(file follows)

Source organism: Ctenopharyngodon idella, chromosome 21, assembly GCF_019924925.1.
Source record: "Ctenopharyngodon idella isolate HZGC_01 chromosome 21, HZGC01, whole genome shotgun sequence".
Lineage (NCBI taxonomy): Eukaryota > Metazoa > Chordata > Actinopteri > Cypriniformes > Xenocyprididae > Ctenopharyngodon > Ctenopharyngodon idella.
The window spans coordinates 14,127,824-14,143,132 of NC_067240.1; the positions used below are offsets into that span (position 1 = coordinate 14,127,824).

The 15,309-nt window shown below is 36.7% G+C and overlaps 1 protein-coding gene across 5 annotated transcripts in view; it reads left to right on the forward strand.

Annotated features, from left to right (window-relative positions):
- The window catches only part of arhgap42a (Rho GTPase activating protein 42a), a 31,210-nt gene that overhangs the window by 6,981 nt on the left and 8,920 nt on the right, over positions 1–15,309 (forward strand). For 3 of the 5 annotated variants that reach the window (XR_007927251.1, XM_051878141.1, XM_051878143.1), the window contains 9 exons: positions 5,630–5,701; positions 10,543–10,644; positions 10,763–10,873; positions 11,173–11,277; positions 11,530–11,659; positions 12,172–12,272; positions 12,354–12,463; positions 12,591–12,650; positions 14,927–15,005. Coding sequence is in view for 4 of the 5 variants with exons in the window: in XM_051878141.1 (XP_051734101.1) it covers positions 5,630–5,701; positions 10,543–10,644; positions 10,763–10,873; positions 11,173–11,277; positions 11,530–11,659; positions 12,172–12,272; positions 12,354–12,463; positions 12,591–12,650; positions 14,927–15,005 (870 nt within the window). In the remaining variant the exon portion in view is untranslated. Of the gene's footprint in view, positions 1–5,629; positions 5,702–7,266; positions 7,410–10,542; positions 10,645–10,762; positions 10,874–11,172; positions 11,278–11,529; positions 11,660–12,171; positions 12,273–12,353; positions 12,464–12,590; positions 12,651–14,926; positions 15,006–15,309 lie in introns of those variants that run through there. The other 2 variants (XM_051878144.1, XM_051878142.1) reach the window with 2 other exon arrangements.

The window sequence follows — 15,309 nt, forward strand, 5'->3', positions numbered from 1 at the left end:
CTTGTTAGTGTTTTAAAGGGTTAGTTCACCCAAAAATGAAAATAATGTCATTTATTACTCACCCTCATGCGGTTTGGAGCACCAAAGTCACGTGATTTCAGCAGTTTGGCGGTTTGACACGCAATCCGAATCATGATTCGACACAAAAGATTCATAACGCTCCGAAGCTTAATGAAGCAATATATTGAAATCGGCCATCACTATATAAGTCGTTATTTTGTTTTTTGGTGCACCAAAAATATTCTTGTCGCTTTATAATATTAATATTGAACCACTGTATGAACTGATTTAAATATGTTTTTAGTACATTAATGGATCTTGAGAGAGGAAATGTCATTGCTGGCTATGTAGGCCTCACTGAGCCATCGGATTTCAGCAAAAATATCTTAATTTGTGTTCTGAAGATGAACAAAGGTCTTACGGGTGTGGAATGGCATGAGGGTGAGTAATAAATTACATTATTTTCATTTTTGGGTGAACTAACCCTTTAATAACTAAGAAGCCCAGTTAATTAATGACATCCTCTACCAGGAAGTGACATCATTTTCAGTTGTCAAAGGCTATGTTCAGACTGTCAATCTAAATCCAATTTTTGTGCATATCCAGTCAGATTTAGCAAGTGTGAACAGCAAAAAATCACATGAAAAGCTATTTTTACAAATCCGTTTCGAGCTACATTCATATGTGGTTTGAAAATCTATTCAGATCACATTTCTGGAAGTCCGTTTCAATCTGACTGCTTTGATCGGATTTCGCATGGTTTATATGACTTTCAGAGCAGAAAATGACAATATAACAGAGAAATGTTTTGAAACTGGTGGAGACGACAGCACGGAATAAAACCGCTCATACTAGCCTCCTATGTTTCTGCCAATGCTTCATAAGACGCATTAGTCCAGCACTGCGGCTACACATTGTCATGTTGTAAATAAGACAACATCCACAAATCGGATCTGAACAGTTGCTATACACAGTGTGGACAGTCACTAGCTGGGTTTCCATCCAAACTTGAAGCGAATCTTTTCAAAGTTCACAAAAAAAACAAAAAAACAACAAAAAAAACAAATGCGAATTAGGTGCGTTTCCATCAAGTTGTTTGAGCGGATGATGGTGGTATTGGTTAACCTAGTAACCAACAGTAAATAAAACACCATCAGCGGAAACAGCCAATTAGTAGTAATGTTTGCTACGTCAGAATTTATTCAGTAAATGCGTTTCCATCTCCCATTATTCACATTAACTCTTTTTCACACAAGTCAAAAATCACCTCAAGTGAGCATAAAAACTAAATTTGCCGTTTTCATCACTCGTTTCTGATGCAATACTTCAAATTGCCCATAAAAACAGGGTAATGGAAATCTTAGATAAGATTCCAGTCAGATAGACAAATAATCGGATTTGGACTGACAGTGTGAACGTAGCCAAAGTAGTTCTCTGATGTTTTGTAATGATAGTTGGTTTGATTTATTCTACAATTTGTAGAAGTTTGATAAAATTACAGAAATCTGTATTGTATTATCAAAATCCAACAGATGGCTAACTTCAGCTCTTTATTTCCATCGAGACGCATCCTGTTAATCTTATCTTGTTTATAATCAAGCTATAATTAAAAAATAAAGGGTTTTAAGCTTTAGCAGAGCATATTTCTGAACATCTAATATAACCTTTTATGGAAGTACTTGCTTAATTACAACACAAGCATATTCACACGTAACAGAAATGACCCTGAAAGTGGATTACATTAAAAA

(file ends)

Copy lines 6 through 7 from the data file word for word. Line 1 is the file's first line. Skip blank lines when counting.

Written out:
Annotated features, from left to right (window-relative positions):
- The window catches only part of arhgap42a (Rho GTPase activating protein 42a), a 31,210-nt gene that overhangs the window by 6,981 nt on the left and 8,920 nt on the right, over positions 1–15,309 (forward strand). For 3 of the 5 annotated variants that reach the window (XR_007927251.1, XM_051878141.1, XM_051878143.1), the window contains 9 exons: positions 5,630–5,701; positions 10,543–10,644; positions 10,763–10,873; positions 11,173–11,277; positions 11,530–11,659; positions 12,172–12,272; positions 12,354–12,463; positions 12,591–12,650; positions 14,927–15,005. Coding sequence is in view for 4 of the 5 variants with exons in the window: in XM_051878141.1 (XP_051734101.1) it covers positions 5,630–5,701; positions 10,543–10,644; positions 10,763–10,873; positions 11,173–11,277; positions 11,530–11,659; positions 12,172–12,272; positions 12,354–12,463; positions 12,591–12,650; positions 14,927–15,005 (870 nt within the window). In the remaining variant the exon portion in view is untranslated. Of the gene's footprint in view, positions 1–5,629; positions 5,702–7,266; positions 7,410–10,542; positions 10,645–10,762; positions 10,874–11,172; positions 11,278–11,529; positions 11,660–12,171; positions 12,273–12,353; positions 12,464–12,590; positions 12,651–14,926; positions 15,006–15,309 lie in introns of those variants that run through there. The other 2 variants (XM_051878144.1, XM_051878142.1) reach the window with 2 other exon arrangements.